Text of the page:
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2018 Mazda6 GT turbo wagon review (video)

Mazda might be a bit late to the turbo middle class party. But at least it has arrived. This is the 2018 Mazda6 GT turbo. And, as you may have noticed, it’s a wagon. A shaggin’ wagon? It’s more refined than that. Think of it as a quickie-the-kids-are-asleep wagon.

2018 Mazda6 GT turbo wagon: What is it?

The Mazda6 is the medium-size offering for Toyota Camry buyers who want something with pizazz and style. Its elegant design and premium connotations separate it from the humdrum rivals. And now it’s available with a spicy 2.5-litre turbo-petrol four-cylinder, borrowed from the CX-9.

What your eyes are looking at, specifically, is the GT wagon. The GT is the second from the top, behind the Atenza, stocked with more fruit than a Hawaiian cocktail bar. Prices for this magnificent Reflex Blue machine start at $45,290, before on-road costs.

2018 Mazda6 GT turbo wagon: What does it come with?

The GT comes with a leather trim with lovely seats that gently caress your hips, and an impressive set of indulgent appointments and conveniences. When you open the door for the first time you’ll be surprised by how luxurious it is in here. It’s not just the leather seats. Mazda designers have done a splendid job on the overall decor. All fittings and shapes blend together with a clear whiff of prestige. It looks like an expensive vehicle. And when you take a seat and have a play around, it feels expensive too.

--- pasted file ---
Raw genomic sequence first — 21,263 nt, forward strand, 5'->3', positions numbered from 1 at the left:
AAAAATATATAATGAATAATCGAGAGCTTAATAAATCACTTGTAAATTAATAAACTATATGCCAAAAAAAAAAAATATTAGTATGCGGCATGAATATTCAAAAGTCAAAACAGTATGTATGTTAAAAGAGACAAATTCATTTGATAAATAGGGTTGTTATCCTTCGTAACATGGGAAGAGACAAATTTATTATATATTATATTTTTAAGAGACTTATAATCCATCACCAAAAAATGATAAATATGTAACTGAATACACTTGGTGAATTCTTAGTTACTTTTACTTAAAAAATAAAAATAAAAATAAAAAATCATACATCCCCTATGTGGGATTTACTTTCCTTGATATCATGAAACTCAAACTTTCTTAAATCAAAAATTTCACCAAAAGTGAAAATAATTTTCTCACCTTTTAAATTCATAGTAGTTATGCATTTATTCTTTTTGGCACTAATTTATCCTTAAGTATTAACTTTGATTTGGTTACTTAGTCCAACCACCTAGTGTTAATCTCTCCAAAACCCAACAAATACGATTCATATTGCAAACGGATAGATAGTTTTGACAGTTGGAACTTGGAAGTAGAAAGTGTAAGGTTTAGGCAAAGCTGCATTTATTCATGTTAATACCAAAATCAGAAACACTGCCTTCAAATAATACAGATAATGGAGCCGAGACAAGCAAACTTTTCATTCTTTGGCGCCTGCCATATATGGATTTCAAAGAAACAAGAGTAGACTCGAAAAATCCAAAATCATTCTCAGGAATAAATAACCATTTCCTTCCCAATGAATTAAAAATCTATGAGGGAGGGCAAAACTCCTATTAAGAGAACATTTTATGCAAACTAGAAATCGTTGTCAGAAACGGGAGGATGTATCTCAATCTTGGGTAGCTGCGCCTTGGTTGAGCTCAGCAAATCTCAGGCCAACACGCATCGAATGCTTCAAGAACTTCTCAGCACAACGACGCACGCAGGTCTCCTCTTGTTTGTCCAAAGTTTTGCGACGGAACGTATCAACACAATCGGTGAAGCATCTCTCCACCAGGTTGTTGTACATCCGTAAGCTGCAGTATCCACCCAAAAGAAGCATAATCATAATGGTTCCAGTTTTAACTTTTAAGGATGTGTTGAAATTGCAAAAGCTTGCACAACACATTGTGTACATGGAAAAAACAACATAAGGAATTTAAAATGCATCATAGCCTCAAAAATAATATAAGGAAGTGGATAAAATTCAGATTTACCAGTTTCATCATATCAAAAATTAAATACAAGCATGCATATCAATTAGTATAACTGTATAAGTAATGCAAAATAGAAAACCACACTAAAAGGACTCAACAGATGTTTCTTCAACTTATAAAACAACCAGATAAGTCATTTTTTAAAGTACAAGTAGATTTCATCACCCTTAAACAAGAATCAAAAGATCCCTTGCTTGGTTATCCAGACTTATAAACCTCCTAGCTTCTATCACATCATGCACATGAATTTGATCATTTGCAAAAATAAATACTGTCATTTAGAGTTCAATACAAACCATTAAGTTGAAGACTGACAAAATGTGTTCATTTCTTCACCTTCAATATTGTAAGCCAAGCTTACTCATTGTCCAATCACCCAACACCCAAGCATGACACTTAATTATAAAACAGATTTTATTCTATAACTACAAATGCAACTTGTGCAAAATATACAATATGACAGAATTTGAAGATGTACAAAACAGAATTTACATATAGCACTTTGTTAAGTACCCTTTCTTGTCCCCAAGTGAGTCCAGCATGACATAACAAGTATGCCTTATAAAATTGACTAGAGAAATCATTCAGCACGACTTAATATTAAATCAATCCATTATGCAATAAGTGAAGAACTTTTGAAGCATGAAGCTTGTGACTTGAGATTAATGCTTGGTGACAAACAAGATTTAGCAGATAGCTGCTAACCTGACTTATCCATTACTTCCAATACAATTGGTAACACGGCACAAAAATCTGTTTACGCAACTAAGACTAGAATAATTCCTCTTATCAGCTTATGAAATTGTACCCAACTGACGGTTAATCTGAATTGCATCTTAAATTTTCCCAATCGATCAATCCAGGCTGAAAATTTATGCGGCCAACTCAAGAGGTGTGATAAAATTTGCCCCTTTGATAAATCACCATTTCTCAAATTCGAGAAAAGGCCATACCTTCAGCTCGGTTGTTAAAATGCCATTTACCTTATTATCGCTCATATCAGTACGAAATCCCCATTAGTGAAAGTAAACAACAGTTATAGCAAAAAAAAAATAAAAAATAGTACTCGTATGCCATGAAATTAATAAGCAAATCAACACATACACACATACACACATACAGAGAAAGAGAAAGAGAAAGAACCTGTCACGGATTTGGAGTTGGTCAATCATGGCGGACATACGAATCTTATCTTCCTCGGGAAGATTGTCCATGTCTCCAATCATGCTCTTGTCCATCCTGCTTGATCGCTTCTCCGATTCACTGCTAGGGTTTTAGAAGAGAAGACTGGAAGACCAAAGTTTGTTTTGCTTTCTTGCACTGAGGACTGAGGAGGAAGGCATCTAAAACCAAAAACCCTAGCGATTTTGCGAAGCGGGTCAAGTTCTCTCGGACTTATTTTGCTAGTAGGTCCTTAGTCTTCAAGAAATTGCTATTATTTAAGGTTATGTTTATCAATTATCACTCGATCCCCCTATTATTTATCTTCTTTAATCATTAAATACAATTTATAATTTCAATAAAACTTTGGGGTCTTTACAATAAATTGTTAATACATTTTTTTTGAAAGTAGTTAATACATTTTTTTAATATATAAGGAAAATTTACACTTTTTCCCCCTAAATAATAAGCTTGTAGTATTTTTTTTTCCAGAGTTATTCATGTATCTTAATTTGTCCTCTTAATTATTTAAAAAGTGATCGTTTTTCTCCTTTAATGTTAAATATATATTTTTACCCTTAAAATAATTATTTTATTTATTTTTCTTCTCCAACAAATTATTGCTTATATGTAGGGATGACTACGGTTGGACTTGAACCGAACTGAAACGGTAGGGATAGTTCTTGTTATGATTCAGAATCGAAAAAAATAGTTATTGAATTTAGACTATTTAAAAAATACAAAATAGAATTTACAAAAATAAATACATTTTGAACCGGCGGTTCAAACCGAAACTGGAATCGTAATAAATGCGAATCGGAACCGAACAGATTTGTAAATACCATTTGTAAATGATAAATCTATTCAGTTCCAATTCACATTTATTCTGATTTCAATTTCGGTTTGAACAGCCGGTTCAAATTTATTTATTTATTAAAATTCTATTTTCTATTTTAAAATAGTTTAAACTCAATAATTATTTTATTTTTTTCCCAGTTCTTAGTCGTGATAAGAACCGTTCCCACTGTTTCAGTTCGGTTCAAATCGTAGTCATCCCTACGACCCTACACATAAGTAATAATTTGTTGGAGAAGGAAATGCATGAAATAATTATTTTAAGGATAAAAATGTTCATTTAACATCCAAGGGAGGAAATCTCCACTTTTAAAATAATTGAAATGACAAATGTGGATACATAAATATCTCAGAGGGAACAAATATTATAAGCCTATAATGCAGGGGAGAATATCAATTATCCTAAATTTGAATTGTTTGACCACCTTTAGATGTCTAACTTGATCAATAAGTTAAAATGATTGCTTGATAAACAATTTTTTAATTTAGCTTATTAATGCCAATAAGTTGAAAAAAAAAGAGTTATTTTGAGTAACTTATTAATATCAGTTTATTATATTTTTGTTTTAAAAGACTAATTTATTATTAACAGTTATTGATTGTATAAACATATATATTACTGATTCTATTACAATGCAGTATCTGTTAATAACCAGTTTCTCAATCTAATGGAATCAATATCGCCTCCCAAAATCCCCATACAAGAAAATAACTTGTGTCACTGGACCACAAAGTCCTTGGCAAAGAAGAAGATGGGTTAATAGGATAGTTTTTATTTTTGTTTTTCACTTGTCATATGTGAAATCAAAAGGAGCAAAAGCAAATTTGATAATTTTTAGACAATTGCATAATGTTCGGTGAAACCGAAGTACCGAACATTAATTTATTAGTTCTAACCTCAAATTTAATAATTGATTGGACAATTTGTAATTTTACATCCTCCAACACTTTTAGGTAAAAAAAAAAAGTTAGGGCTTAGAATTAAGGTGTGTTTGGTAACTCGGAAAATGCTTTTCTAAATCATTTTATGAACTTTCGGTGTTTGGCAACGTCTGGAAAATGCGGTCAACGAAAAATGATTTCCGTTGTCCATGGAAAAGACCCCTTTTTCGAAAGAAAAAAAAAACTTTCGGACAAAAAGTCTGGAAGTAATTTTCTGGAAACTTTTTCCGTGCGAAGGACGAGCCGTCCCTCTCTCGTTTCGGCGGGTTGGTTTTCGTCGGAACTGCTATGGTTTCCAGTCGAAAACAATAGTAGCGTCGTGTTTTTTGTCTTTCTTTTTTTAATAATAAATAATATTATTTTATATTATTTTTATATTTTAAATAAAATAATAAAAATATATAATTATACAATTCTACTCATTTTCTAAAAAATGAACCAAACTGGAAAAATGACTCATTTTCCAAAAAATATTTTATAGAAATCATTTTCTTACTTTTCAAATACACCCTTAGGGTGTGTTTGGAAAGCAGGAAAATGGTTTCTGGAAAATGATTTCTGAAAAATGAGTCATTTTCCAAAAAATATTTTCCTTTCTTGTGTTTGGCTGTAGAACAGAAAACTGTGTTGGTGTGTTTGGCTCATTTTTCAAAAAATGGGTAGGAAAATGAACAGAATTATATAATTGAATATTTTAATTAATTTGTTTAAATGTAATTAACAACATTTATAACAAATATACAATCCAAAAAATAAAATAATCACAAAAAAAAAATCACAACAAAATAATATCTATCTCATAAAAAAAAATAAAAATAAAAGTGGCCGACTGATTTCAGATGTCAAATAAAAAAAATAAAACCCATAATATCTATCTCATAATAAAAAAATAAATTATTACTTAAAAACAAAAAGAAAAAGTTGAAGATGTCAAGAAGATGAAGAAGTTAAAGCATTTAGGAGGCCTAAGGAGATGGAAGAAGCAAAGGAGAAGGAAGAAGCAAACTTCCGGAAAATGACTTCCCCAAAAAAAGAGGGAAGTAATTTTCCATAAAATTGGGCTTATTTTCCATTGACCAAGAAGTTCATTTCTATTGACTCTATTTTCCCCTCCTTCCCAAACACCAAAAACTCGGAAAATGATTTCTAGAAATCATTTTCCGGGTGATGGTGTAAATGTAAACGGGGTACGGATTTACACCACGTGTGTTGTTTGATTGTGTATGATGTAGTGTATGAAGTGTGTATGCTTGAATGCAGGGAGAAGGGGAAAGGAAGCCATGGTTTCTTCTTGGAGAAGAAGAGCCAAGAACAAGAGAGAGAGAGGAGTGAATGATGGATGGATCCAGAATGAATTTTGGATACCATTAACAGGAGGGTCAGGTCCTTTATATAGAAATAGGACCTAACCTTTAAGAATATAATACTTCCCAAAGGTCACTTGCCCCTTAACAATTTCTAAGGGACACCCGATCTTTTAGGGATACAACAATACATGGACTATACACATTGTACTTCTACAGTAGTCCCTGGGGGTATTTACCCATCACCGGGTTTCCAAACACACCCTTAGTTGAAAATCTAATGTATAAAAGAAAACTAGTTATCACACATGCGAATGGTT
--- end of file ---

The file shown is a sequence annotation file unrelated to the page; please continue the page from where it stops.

You get quite a low seating position with a relatively high centre console giving it a sportscar-like character. Despite this submerged setting, it doesn’t invoke claustrophobia. The main pillars are thin, with big clear windows presenting a nice view outside. Soft-touch materials are used to cover everything that you come into contact with, and more. Across the top of the dash, centre console, and door trims you’ll find a stitched, neoprene-like material that’s pleasant to look at and it seems to enhance the in-car quietness and acoustics.

Up on the dash Mazda has fit its excellent MZD Connect media system. There’s no need to reach up and fiddle around with touching the screen with this one. Instead, there’s a convenient hand controller right at your left hand. This is such a good system in our opinion. The best in the class, for sure. It doesn’t come with Apple CarPlay or Android auto, but it does pack sat-nav, digital radio, and various vehicle settings all into one. Tunes are played through a premium 11-speaker Bose sound system too, with sharp clarity and grumbling bass at all volume levels.

Being the wagon, this is the ideal family car alternative to the ever-popular SUV. Almost all of the practical benefits of an SUV are here, except this handles a tonne better on the road. We guess the main disadvantage is that you do need to step down into the cabin as opposed to an SUV that allows you to slide across and in. Boot space is comparable to a mid-to-large SUV, with 506L opening up to 1648L with the rear seats folded down.

2018 Mazda6 GT turbo wagon: Fun factor

Okay, so on paper this sounds like an exciting set of components. Up front you’ve got a 2.5-litre turbocharged four-cylinder engine that generates 170kW at 5000rpm, and 420Nm at 2000rpm. Mazda says the power figure is actually 184kW when running on 98 RON fuel, as that is what engineers used when developing the engine. However, due to Australia’s poorer fuel quality the official power rating is 170kW.